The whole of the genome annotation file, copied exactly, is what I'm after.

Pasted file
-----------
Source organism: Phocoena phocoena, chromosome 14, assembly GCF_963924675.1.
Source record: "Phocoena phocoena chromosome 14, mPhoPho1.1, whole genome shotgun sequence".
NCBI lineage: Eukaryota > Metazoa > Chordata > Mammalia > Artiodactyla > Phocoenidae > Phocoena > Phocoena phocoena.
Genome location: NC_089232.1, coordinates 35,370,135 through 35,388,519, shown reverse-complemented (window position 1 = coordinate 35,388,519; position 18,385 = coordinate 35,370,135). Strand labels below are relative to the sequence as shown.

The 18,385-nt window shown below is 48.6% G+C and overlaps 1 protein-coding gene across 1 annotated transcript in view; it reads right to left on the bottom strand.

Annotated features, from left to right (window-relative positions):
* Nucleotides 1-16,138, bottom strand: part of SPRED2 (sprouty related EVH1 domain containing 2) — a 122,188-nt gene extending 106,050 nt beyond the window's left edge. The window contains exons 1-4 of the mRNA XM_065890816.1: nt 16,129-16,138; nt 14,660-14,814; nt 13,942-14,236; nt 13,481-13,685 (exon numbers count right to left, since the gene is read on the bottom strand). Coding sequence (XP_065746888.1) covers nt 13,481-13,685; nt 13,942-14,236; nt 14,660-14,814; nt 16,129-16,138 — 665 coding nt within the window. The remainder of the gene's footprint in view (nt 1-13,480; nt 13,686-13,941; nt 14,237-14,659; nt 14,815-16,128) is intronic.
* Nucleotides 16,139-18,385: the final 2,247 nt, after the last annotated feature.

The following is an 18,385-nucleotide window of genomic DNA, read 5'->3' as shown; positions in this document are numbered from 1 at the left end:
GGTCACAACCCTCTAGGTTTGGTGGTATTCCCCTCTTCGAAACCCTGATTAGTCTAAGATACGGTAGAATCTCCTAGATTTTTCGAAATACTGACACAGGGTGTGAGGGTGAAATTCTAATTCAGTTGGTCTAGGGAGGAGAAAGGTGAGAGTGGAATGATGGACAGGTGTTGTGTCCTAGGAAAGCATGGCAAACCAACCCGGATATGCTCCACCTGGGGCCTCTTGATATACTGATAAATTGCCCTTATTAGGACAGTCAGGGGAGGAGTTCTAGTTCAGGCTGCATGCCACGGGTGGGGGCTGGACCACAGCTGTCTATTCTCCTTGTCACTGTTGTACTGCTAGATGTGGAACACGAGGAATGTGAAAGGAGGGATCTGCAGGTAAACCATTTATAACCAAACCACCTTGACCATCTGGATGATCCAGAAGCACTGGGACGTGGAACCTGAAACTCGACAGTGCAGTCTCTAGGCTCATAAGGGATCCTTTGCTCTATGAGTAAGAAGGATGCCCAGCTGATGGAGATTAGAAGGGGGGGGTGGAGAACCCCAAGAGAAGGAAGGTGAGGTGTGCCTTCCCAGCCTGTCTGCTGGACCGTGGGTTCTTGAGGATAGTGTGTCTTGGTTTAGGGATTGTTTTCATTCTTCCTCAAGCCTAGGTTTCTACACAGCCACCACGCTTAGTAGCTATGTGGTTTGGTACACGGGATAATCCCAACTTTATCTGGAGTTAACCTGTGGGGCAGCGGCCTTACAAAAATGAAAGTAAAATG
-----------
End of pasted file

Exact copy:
Source organism: Phocoena phocoena, chromosome 14, assembly GCF_963924675.1.
Source record: "Phocoena phocoena chromosome 14, mPhoPho1.1, whole genome shotgun sequence".
NCBI lineage: Eukaryota > Metazoa > Chordata > Mammalia > Artiodactyla > Phocoenidae > Phocoena > Phocoena phocoena.
Genome location: NC_089232.1, coordinates 35,370,135 through 35,388,519, shown reverse-complemented (window position 1 = coordinate 35,388,519; position 18,385 = coordinate 35,370,135). Strand labels below are relative to the sequence as shown.

The 18,385-nt window shown below is 48.6% G+C and overlaps 1 protein-coding gene across 1 annotated transcript in view; it reads right to left on the bottom strand.

Annotated features, from left to right (window-relative positions):
* Nucleotides 1-16,138, bottom strand: part of SPRED2 (sprouty related EVH1 domain containing 2) — a 122,188-nt gene extending 106,050 nt beyond the window's left edge. The window contains exons 1-4 of the mRNA XM_065890816.1: nt 16,129-16,138; nt 14,660-14,814; nt 13,942-14,236; nt 13,481-13,685 (exon numbers count right to left, since the gene is read on the bottom strand). Coding sequence (XP_065746888.1) covers nt 13,481-13,685; nt 13,942-14,236; nt 14,660-14,814; nt 16,129-16,138 — 665 coding nt within the window. The remainder of the gene's footprint in view (nt 1-13,480; nt 13,686-13,941; nt 14,237-14,659; nt 14,815-16,128) is intronic.
* Nucleotides 16,139-18,385: the final 2,247 nt, after the last annotated feature.

The following is an 18,385-nucleotide window of genomic DNA, read 5'->3' as shown; positions in this document are numbered from 1 at the left end:
GGTCACAACCCTCTAGGTTTGGTGGTATTCCCCTCTTCGAAACCCTGATTAGTCTAAGATACGGTAGAATCTCCTAGATTTTTCGAAATACTGACACAGGGTGTGAGGGTGAAATTCTAATTCAGTTGGTCTAGGGAGGAGAAAGGTGAGAGTGGAATGATGGACAGGTGTTGTGTCCTAGGAAAGCATGGCAAACCAACCCGGATATGCTCCACCTGGGGCCTCTTGATATACTGATAAATTGCCCTTATTAGGACAGTCAGGGGAGGAGTTCTAGTTCAGGCTGCATGCCACGGGTGGGGGCTGGACCACAGCTGTCTATTCTCCTTGTCACTGTTGTACTGCTAGATGTGGAACACGAGGAATGTGAAAGGAGGGATCTGCAGGTAAACCATTTATAACCAAACCACCTTGACCATCTGGATGATCCAGAAGCACTGGGACGTGGAACCTGAAACTCGACAGTGCAGTCTCTAGGCTCATAAGGGATCCTTTGCTCTATGAGTAAGAAGGATGCCCAGCTGATGGAGATTAGAAGGGGGGGGTGGAGAACCCCAAGAGAAGGAAGGTGAGGTGTGCCTTCCCAGCCTGTCTGCTGGACCGTGGGTTCTTGAGGATAGTGTGTCTTGGTTTAGGGATTGTTTTCATTCTTCCTCAAGCCTAGGTTTCTACACAGCCACCACGCTTAGTAGCTATGTGGTTTGGTACACGGGATAATCCCAACTTTATCTGGAGTTAACCTGTGGGGCAGCGGCCTTACAAAAATGAAAGTAAAATG